If Daniel Ellsberg were to release the Pentagon Papers today, he probably would do it on the Net.
And this time, there would be very little anyone could do about it.
That's what British officials learned last week when four journalists defied a government ban and posted a suppressed report about ritual child abuse to their Web site. The journalists knew they would probably get in trouble but they did it anyway. By releasing the report on the Net, they planted a seed that bloomed literally overnight.
When documents are released over the Net, it's virtually impossible to get them off again. That's why journalists and private citizens from around the globe are increasingly bypassing newspapers, magazines, and other printed materials that can be confiscated and destroyed, and instead are opting to mount Web sites.
But as the number of embarrassing leaks increase, governments are starting to wonder what can be done about it.
"If you want to get news out, put it on the Web and spread the rumor that they're going to censor it. Then people like me will go and mirror it," said Peter Junger, who teaches computing and the law for Case Western Reserve University School of Law, referring to the practice of creating mirror copies of Web sites.
That's exactly what happened when the British journalists put the child abuse report on their site. When the Nottinghamshire government came after them, ordering them to take down the report, they complied, but it was too late.
There is no shortage of examples of Web sites circumventing information bans: French Web sites ignored laws prohibiting the publication of exit polls and released survey information on the Web that predicted the outcome of the legislative elections. Last year, the independent Belgrade radio station B92 turned to the Net after Serbian officials shut down its radio station in an government crackdown on free speech.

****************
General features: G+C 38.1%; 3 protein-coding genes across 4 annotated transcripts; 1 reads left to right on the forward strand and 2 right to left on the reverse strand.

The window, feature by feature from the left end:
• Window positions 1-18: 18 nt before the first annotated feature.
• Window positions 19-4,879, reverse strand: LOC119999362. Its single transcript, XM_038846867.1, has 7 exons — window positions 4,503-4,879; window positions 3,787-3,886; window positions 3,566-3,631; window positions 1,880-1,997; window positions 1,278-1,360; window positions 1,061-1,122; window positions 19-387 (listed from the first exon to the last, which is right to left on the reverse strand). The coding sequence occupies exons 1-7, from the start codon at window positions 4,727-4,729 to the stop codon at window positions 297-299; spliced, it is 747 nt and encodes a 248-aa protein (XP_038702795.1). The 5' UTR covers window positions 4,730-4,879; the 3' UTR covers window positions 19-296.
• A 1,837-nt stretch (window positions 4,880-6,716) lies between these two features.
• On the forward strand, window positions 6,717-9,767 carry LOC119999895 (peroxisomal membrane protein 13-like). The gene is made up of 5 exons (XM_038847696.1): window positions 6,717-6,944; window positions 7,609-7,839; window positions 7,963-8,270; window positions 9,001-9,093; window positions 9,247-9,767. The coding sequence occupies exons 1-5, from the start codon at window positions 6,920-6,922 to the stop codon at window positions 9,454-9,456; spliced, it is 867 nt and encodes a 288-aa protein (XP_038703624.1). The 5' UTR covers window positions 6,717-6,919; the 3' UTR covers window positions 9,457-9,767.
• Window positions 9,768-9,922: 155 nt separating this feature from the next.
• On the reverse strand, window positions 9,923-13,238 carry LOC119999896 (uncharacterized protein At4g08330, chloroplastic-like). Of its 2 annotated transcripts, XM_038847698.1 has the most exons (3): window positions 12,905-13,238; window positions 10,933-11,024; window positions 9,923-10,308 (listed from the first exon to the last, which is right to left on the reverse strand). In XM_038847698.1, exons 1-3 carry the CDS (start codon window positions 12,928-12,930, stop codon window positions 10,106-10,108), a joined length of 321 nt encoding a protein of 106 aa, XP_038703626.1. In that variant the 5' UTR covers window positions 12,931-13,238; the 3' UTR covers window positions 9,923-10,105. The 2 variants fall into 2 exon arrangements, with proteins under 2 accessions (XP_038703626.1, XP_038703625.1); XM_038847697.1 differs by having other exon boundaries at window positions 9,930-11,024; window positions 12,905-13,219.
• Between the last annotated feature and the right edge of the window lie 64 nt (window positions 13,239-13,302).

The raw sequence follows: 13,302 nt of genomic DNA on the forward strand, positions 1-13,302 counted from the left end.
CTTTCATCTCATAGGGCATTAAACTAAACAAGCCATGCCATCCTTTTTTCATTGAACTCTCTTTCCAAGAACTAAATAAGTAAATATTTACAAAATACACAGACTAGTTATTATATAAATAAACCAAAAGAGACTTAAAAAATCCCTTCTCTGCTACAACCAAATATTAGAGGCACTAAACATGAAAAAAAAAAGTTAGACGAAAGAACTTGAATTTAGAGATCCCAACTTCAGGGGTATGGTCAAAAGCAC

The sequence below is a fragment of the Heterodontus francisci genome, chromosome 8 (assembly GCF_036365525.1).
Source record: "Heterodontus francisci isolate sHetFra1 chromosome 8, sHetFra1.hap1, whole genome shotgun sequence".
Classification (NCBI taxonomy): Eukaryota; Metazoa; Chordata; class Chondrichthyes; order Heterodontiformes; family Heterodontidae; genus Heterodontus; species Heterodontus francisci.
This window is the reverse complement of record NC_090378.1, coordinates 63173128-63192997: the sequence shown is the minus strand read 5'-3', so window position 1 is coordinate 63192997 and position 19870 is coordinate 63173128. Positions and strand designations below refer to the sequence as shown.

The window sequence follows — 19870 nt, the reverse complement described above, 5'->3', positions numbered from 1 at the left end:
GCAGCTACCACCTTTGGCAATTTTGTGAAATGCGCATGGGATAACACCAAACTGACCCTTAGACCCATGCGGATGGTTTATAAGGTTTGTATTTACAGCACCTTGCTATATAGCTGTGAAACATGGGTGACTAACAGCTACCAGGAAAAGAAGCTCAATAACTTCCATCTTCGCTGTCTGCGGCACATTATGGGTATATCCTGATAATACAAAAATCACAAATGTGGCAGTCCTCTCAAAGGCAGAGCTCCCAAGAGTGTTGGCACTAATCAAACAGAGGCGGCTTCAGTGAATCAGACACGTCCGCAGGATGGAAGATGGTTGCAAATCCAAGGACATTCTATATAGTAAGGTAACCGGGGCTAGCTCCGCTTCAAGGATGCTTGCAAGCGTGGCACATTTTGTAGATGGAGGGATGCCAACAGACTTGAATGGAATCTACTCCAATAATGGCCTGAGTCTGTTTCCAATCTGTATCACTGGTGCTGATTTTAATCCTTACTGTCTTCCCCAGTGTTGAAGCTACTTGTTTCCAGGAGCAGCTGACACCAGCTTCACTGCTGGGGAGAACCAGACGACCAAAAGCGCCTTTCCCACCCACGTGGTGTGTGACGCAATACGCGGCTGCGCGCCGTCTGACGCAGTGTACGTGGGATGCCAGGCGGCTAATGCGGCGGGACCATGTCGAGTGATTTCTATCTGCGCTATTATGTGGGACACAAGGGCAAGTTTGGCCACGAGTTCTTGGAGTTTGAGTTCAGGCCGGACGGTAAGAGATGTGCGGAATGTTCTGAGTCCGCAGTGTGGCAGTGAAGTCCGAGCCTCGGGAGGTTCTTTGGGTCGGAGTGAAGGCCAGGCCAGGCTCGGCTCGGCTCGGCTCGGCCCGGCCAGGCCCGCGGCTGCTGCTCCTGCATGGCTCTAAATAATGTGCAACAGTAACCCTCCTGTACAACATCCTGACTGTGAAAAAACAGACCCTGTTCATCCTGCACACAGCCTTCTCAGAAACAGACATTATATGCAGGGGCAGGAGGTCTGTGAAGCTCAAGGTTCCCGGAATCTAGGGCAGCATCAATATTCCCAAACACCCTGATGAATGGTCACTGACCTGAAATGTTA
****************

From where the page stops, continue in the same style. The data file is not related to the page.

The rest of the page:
But now, examples of government countermoves are starting to emerge as well.
In the British case, the journalists who originally released the report now face legal penalties, including possible jail time, for violating the ban.
The government is also going after others who either have picked up the report or who are linking to it. The government has threatened legal action for copyright infringement against Jeremy Freeman, a 21-year-old Canadian student and network engineer, for creating a mirror site of the original report and for linking to another mirror site.
In Germany, a 25-year-old politician is on trial for linking to the "guerilla" homepage, Radikal, after the publication defied government orders and posted instructions on how to sabotage railway lines, a tactic of antinuclear protesters.
Governments can still punish the perpetrators--if they can find them--but they can't get the genie back into the bottle.
Where newspapers that published controversial materials in the past could be legally restrained from actually going to the press, those barriers don't exist on the Net, said David Banisar, staff council for the Electronic Privacy Information Center. "Prior restraint, at least among Net-equipped countries is dead," he said. Of course, he adds, "punishment can still happen after the fact."
And as the Nottinghamshire government in the United Kingdom demonstrated, reaching across country borders is nearly impossible.
"All governments should recognize that the Internet is a global medium in which national laws have little useful effect. Top-down censorship efforts...constitute a direct assault on the rights and other interests of Internet users and service providers in other jurisdictions, not subject to the censorship law in question," said Yaman Akdeniz, the head of United Kingdom civil liberties group, Cyber-Rights & Cyber-Liberties.
But governments are still slowly trying to figure out how to regain control over information they think the public doesn't need to know.
"Governments are responding," Banisar said. "Some are responding quite badly."